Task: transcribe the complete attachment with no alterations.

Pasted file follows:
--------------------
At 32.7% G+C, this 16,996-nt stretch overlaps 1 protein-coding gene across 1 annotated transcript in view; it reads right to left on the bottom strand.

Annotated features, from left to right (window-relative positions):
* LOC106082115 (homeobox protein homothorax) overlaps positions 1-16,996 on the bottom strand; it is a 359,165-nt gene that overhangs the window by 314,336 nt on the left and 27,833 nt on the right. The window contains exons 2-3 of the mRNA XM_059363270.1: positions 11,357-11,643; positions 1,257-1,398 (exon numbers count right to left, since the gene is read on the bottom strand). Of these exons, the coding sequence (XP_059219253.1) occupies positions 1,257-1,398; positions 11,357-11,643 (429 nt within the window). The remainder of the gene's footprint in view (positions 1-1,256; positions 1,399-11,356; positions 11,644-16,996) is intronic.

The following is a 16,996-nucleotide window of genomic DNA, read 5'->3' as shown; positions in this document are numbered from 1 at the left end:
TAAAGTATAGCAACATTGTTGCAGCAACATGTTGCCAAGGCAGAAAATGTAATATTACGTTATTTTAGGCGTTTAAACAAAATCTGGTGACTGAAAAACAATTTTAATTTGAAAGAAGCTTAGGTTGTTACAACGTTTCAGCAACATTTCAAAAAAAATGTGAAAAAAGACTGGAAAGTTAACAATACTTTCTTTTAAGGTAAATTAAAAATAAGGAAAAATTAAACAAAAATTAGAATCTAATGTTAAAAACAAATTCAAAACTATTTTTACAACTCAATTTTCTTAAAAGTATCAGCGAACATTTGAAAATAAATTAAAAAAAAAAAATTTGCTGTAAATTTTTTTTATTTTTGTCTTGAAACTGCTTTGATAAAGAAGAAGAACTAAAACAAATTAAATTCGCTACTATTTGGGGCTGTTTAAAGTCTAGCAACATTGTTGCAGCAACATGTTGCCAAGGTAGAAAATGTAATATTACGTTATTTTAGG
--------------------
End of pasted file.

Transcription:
At 32.7% G+C, this 16,996-nt stretch overlaps 1 protein-coding gene across 1 annotated transcript in view; it reads right to left on the bottom strand.

Annotated features, from left to right (window-relative positions):
* LOC106082115 (homeobox protein homothorax) overlaps positions 1-16,996 on the bottom strand; it is a 359,165-nt gene that overhangs the window by 314,336 nt on the left and 27,833 nt on the right. The window contains exons 2-3 of the mRNA XM_059363270.1: positions 11,357-11,643; positions 1,257-1,398 (exon numbers count right to left, since the gene is read on the bottom strand). Of these exons, the coding sequence (XP_059219253.1) occupies positions 1,257-1,398; positions 11,357-11,643 (429 nt within the window). The remainder of the gene's footprint in view (positions 1-1,256; positions 1,399-11,356; positions 11,644-16,996) is intronic.

The following is a 16,996-nucleotide window of genomic DNA, read 5'->3' as shown; positions in this document are numbered from 1 at the left end:
TAAAGTATAGCAACATTGTTGCAGCAACATGTTGCCAAGGCAGAAAATGTAATATTACGTTATTTTAGGCGTTTAAACAAAATCTGGTGACTGAAAAACAATTTTAATTTGAAAGAAGCTTAGGTTGTTACAACGTTTCAGCAACATTTCAAAAAAAATGTGAAAAAAGACTGGAAAGTTAACAATACTTTCTTTTAAGGTAAATTAAAAATAAGGAAAAATTAAACAAAAATTAGAATCTAATGTTAAAAACAAATTCAAAACTATTTTTACAACTCAATTTTCTTAAAAGTATCAGCGAACATTTGAAAATAAATTAAAAAAAAAAAATTTGCTGTAAATTTTTTTTATTTTTGTCTTGAAACTGCTTTGATAAAGAAGAAGAACTAAAACAAATTAAATTCGCTACTATTTGGGGCTGTTTAAAGTCTAGCAACATTGTTGCAGCAACATGTTGCCAAGGTAGAAAATGTAATATTACGTTATTTTAGG